A legacy domain has two SPF records that are identical except for ~all vs -all.

  • A domain should have a single SPF record, correct?
  • Which record takes precedence?
  • Which one should I delete?

In short, keep the HardFail -all one only. Consider also looking at this nice record syntax guide from openspf.org.

Multiple records, RFC section 3.2:

A domain name MUST NOT have multiple records that would cause an authorization check to select more than one record.

This basically mean that you shouldn't have more than one v=spf1 txt entries in your DNS. If your SPF is too long, you can make use of other txt entries and they will be concatenated.

Selecting records, RFC section 4.5:

If the resultant record set includes more than one record, check_host() produces the "permerror" result.

PermError policy, RFC section G.3:

As with all results, implementers have a choice to make regarding what to do with a message that yields this result.

This means that the mail will either be refused or accepted without any degree of consistancy between servers. This is not the result intended and you shouldn't keep more than 1.

Fail (HardFail) and SoftFail, RFC section 2.6.4 and 2.6.5:

2.6.4 (-) Fail or HardFail

A "fail" result is an explicit statement that the client is not authorized to use the domain in the given identity.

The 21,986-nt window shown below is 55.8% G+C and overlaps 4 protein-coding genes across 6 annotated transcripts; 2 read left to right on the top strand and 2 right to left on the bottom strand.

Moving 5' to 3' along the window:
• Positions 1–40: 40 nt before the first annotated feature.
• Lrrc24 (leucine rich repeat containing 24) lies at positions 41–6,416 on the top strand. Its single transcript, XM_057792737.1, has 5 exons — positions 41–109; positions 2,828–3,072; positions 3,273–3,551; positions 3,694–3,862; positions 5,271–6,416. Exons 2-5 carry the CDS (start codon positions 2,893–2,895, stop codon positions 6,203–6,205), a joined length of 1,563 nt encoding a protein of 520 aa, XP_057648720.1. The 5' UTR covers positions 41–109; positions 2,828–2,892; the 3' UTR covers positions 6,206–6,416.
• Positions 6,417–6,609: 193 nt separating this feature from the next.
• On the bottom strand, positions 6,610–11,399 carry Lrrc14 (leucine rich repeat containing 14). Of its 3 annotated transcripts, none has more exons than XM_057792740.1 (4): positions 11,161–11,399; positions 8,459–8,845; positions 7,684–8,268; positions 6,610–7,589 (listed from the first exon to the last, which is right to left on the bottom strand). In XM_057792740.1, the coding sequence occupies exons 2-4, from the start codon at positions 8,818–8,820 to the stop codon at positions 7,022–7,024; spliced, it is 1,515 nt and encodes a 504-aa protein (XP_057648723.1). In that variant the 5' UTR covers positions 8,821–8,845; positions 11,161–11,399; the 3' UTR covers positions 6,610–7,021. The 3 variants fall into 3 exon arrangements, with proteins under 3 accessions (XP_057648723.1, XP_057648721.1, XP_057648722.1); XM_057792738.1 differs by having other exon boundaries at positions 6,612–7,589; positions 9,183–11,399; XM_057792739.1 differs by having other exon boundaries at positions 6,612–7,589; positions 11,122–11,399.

2.6.4 (~) SoftFail

A "softfail" result is a weak statement by the publishing ADMD that the host is probably not authorized. It has not published a stronger, more definitive policy that results in a "fail".

Unless you know what you're doing, you generally want to use HardFail to block unauthorized servers. SoftFail will pass in the majority of cases.


Yes, you can only have 1 SPF Record, now you can have 2 if one is a Type 99 and one a Type 16. Type 99 is now obsolete, but it's still OK to have.

But they both have to be the same, if they are not the same most ESP will fail the SPF. If you have 2 SPF's of the same type, most ESP will fail the SPF, one doesn't take precedence.

Read about: SPF Records

~all = means treat the email as a "Soft Fail" if SPF Fails -all = means treat the email as a "Hard Fail" if SPF Fails

Personally, I like -all that's the whole point of SPF which is to tell the mail server you didn't send the email, so it shouldn't be delivered. But you should use a Mail Tester to make sure your SPF works properly after deleting one. Keep in mind, if you ever send through a third party mailer, you'll have to change your SPF to allow them to send on your behalf.

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